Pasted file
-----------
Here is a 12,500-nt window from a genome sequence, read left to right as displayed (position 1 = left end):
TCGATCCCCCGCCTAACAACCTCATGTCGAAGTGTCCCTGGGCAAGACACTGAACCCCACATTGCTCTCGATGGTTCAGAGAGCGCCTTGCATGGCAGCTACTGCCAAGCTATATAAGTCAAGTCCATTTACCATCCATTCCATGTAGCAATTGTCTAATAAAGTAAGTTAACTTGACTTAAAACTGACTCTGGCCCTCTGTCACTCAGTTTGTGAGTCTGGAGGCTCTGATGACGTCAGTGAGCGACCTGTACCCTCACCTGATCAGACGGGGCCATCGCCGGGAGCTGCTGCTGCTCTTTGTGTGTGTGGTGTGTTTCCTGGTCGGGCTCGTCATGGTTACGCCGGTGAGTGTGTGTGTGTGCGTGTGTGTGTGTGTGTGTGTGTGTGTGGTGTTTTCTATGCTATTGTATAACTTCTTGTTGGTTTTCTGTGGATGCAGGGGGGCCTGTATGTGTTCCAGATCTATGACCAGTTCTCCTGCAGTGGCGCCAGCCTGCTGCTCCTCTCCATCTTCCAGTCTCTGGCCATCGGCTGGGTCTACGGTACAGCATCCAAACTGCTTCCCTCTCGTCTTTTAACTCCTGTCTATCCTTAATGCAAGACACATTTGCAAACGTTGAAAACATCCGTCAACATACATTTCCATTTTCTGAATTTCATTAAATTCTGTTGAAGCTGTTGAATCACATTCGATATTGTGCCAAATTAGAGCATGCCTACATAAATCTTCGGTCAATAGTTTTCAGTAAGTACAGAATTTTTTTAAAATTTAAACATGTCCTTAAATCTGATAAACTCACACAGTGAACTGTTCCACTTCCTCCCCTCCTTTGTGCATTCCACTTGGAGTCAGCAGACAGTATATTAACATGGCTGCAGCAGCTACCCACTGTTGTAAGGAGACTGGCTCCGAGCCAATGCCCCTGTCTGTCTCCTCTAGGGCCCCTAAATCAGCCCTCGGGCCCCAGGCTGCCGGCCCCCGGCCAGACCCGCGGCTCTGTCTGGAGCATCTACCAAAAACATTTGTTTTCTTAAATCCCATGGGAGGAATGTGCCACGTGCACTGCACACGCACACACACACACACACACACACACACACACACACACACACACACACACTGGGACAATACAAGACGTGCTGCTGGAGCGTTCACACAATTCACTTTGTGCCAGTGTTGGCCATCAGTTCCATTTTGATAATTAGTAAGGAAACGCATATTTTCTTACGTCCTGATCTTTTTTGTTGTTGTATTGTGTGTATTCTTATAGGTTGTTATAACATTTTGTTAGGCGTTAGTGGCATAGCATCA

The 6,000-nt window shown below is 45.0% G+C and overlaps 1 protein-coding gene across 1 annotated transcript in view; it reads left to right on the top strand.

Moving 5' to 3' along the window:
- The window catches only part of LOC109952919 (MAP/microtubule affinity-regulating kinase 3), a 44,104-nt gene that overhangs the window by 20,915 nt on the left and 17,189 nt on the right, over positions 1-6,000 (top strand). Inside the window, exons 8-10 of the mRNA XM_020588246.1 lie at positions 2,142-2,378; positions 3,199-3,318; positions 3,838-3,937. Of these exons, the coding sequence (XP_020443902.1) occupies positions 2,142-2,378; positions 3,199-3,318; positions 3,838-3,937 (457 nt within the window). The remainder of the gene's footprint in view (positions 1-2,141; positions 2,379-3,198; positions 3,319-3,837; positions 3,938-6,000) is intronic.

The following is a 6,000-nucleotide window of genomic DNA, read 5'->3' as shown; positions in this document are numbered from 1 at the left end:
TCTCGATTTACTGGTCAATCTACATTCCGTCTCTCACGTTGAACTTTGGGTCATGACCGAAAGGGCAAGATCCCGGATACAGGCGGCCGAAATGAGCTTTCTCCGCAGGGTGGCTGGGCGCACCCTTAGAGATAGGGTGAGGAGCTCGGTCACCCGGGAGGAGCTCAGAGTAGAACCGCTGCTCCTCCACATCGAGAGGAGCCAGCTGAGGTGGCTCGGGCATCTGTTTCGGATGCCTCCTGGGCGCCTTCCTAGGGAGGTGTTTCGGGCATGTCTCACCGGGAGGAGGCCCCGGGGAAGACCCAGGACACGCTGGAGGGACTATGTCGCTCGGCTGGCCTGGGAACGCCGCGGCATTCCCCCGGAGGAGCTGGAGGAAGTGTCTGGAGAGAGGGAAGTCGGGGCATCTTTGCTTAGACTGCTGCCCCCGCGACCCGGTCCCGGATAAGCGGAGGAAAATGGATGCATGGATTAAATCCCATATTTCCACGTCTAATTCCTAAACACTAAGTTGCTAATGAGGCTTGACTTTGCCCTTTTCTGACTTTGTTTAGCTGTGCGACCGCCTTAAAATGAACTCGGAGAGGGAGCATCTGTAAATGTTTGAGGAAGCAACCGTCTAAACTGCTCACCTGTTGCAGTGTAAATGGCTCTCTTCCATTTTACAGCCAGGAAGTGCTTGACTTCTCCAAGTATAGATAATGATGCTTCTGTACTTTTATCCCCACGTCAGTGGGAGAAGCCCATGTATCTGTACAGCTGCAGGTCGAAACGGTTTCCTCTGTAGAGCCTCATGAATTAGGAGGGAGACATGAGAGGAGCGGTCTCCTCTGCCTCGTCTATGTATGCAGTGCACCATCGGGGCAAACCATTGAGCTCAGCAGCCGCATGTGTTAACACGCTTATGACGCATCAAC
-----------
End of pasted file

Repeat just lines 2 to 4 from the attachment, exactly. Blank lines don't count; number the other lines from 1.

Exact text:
TCGATCCCCCGCCTAACAACCTCATGTCGAAGTGTCCCTGGGCAAGACACTGAACCCCACATTGCTCTCGATGGTTCAGAGAGCGCCTTGCATGGCAGCTACTGCCAAGCTATATAAGTCAAGTCCATTTACCATCCATTCCATGTAGCAATTGTCTAATAAAGTAAGTTAACTTGACTTAAAACTGACTCTGGCCCTCTGTCACTCAGTTTGTGAGTCTGGAGGCTCTGATGACGTCAGTGAGCGACCTGTACCCTCACCTGATCAGACGGGGCCATCGCCGGGAGCTGCTGCTGCTCTTTGTGTGTGTGGTGTGTTTCCTGGTCGGGCTCGTCATGGTTACGCCGGTGAGTGTGTGTGTGTGCGTGTGTGTGTGTGTGTGTGTGTGTGTGGTGTTTTCTATGCTATTGTATAACTTCTTGTTGGTTTTCTGTGGATGCAGGGGGGCCTGTATGTGTTCCAGATCTATGACCAGTTCTCCTGCAGTGGCGCCAGCCTGCTGCTCCTCTCCATCTTCCAGTCTCTGGCCATCGGCTGGGTCTACGGTACAGCATCCAAACTGCTTCCCTCTCGTCTTTTAACTCCTGTCTATCCTTAATGCAAGACACATTTGCAAACGTTGAAAACATCCGTCAACATACATTTCCATTTTCTGAATTTCATTAAATTCTGTTGAAGCTGTTGAATCACATTCGATATTGTGCCAAATTAGAGCATGCCTACATAAATCTTCGGTCAATAGTTTTCAGTAAGTACAGAATTTTTTTAAAATTTAAACATGTCCTTAAATCTGATAAACTCACACAGTGAACTGTTCCACTTCCTCCCCTCCTTTGTGCATTCCACTTGGAGTCAGCAGACAGTATATTAACATGGCTGCAGCAGCTACCCACTGTTGTAAGGAGACTGGCTCCGAGCCAATGCCCCTGTCTGTCTCCTCTAGGGCCCCTAAATCAGCCCTCGGGCCCCAGGCTGCCGGCCCCCGGCCAGACCCGCGGCTCTGTCTGGAGCATCTACCAAAAACATTTGTTTTCTTAAATCCCATGGGAGGAATGTGCCACGTGCACTGCACACGCACACACACACACACACACACACACACACACACACACACACACACACACTGGGACAATACAAGACGTGCTGCTGGAGCGTTCACACAATTCACTTTGTGCCAGTGTTGGCCATCAGTTCCATTTTGATAATTAGTAAGGAAACGCATATTTTCTTACGTCCTGATCTTTTTTGTTGTTGTATTGTGTGTATTCTTATAGGTTGTTATAACATTTTGTTAGGCGTTAGTGGCATAGCATCA

The 6,000-nt window shown below is 45.0% G+C and overlaps 1 protein-coding gene across 1 annotated transcript in view; it reads left to right on the top strand.

Moving 5' to 3' along the window: